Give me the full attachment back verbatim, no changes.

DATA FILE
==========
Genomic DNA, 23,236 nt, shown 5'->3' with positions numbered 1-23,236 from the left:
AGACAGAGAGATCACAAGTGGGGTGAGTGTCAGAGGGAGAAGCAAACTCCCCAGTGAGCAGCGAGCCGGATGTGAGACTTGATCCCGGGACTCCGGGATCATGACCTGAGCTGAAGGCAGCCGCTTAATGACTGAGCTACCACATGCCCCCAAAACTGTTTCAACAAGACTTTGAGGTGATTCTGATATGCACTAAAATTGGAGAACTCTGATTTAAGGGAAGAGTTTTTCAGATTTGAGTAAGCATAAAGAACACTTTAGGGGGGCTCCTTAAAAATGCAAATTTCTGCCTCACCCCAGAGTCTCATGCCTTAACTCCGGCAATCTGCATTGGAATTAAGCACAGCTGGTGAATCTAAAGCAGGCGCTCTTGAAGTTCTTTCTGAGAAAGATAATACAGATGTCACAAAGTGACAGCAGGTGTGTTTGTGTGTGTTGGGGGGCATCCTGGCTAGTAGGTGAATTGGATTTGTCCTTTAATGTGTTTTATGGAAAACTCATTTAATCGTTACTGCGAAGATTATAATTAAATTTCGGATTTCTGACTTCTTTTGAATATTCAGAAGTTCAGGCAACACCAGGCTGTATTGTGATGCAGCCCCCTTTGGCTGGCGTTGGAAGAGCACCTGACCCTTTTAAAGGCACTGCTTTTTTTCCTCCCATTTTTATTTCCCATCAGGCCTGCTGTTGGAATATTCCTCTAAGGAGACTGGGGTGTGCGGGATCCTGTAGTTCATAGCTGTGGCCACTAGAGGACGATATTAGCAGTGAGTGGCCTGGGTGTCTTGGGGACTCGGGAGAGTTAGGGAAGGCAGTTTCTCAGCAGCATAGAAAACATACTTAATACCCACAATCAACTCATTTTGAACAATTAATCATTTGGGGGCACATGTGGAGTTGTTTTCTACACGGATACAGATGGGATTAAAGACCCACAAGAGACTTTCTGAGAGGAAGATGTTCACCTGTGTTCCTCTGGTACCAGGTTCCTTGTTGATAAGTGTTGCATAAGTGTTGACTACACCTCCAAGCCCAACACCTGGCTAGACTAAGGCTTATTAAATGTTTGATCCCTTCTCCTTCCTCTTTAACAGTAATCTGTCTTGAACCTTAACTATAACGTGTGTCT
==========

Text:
Genomic DNA, 23,236 nt, shown 5'->3' with positions numbered 1-23,236 from the left:
AGACAGAGAGATCACAAGTGGGGTGAGTGTCAGAGGGAGAAGCAAACTCCCCAGTGAGCAGCGAGCCGGATGTGAGACTTGATCCCGGGACTCCGGGATCATGACCTGAGCTGAAGGCAGCCGCTTAATGACTGAGCTACCACATGCCCCCAAAACTGTTTCAACAAGACTTTGAGGTGATTCTGATATGCACTAAAATTGGAGAACTCTGATTTAAGGGAAGAGTTTTTCAGATTTGAGTAAGCATAAAGAACACTTTAGGGGGGCTCCTTAAAAATGCAAATTTCTGCCTCACCCCAGAGTCTCATGCCTTAACTCCGGCAATCTGCATTGGAATTAAGCACAGCTGGTGAATCTAAAGCAGGCGCTCTTGAAGTTCTTTCTGAGAAAGATAATACAGATGTCACAAAGTGACAGCAGGTGTGTTTGTGTGTGTTGGGGGGCATCCTGGCTAGTAGGTGAATTGGATTTGTCCTTTAATGTGTTTTATGGAAAACTCATTTAATCGTTACTGCGAAGATTATAATTAAATTTCGGATTTCTGACTTCTTTTGAATATTCAGAAGTTCAGGCAACACCAGGCTGTATTGTGATGCAGCCCCCTTTGGCTGGCGTTGGAAGAGCACCTGACCCTTTTAAAGGCACTGCTTTTTTTCCTCCCATTTTTATTTCCCATCAGGCCTGCTGTTGGAATATTCCTCTAAGGAGACTGGGGTGTGCGGGATCCTGTAGTTCATAGCTGTGGCCACTAGAGGACGATATTAGCAGTGAGTGGCCTGGGTGTCTTGGGGACTCGGGAGAGTTAGGGAAGGCAGTTTCTCAGCAGCATAGAAAACATACTTAATACCCACAATCAACTCATTTTGAACAATTAATCATTTGGGGGCACATGTGGAGTTGTTTTCTACACGGATACAGATGGGATTAAAGACCCACAAGAGACTTTCTGAGAGGAAGATGTTCACCTGTGTTCCTCTGGTACCAGGTTCCTTGTTGATAAGTGTTGCATAAGTGTTGACTACACCTCCAAGCCCAACACCTGGCTAGACTAAGGCTTATTAAATGTTTGATCCCTTCTCCTTCCTCTTTAACAGTAATCTGTCTTGAACCTTAACTATAACGTGTGTCT